Callus obtained from these explants was greenish yellowish and very soft in nature [9]. Shoot induction, proliferation and maintenance for longer period of time is governed by different PGRs and culture conditions [10]. The highest regeneration of P. minima was obtained in the MS medium fortified with 2 mg/l BAP and 0.25 mg/l IAA [11]. Work done by [12] used node, internode and leaf explants Physalis peruviana L with various concentrations and combination of BAP and 2, 4-D for culture initiation and multiplication of shoots. In India, to evaluate different extraction processes on the basis of preliminary screening of the bioactive phytochemicals in the extracts, as well as two processed products (fresh fruit juice and squash) of cape gooseberry [13].
Aim of this study to estimation the some secondary metabolites in different tissue, regeneration plant, callus from seed & leaf and fruits from mother plant of Physalis peruviana L.

2. Materials and Methods

2.1. Plant Materials

Surfaces of Physalis peruviana L seeds were sterilized with 10% (v/v) sodium hypochlorite for 15 min. After rinsing with sterile distilled water, seeds were germinated on medium containing 1% (w/v) agar and MS medium [14] supplemented with 3% (w/v) sucrose and different concentration of growth regulator at 25 ± 2°C under 16 h photoperiod with fluorescent light.

2.2. Callus Induction

Callus cultures were established from seed, leaf and stem explants from three week- old seedlings germinated in vitro. Callus culture were grown at 25±2°C with a photoperiod of 16 h fluorescent light in MS basal medium supplemented with different concentration of (BAP) and (NAA).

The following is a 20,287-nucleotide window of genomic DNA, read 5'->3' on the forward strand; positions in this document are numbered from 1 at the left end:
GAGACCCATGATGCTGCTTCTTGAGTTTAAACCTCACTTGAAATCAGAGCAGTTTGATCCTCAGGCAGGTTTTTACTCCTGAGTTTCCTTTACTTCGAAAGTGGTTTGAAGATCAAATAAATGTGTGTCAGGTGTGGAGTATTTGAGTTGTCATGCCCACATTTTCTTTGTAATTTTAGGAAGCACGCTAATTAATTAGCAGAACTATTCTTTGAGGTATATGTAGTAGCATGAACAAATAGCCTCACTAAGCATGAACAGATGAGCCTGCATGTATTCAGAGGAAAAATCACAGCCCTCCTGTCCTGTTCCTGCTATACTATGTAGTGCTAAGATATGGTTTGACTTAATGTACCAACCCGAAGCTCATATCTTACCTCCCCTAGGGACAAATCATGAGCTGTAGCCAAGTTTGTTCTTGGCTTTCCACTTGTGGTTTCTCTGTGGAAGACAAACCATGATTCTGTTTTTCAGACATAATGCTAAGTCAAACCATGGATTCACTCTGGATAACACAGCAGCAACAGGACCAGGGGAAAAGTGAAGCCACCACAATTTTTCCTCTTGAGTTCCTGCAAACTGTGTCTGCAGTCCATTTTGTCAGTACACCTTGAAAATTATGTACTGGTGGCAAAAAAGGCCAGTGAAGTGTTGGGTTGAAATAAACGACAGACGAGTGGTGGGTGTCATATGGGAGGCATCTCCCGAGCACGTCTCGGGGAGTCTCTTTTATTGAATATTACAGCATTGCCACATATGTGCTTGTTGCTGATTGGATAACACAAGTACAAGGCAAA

2.3. Shoot Regeneration

After two weeks from callus formation were transferred to MS medium containing different concentration of BAP alone. The cultivars were incubated at 25°C in the 16/8 h (light/dark) photoperiod.

2.4. Preliminary Phytochemical Screening.

v Preparation of the Alcoholic Extract for Further Screening
About 100g of air-dried plants from regeneration plant, callus from seed & leaf and fruits from mother plant of Physalis peruviana were used for preparation of alcoholic extract. Powder of each part were refluxed with 2.5 L of 70% methyl alcohol for 6 hours, and then filtered. The residue powder was then washed several times with hot alcohol. The combined filtrates were concentrated under reduced pressure at 50ºC, and then used for the following tests: Tests for alkaloids, glycosides, cardiac glycosides, saponins, phenols, sterols, tannins, flavonids, amino acids, and volatile oil.
2.4.1. Test for Alkaloids [15]
The alcoholic extracts for callus, regeneration plants and fruits of the plant were concentrated under vacuum till dryness. The dried extracts was dissolved in 2N-hydrochloric acid PH= 1.5 on a water bath, shaken and filtered, the obtained filtrates was shacked with chloroform to remove undesirable matters.
The acidic aqueous layer was adjusted to alkaline PH= 9 with ammonia and the liberated alkaloid bases were extracted by chloroform till exhausted and then tested by Mayer’s and Dragendorrf’s reagents. The presence of precipitation or micro-crystal on a microscope slide indicated the presence of alkaloids.
Reagents for Alkaloids [16]
a) Wagner’s reagent (Potassium tri-iodide)
b) Dragendorrf’s reagent (Potassium bismuth iodide)
* Solution (A): 1.7g of bismuth subnitrate and 20g tartaric acid were dissolved in 80ml water.
* Solution (B): 16g potassium iodide were dissolved in 40ml water
* Stock solution: 1:1 (v/v) mixture of (A) and (B) was freshly prepared for spraying.
Spray reagent: 5ml of stock solution were added to a solution of 10g tartaric acid in 50ml water.
2.4.2. Test for Glycosides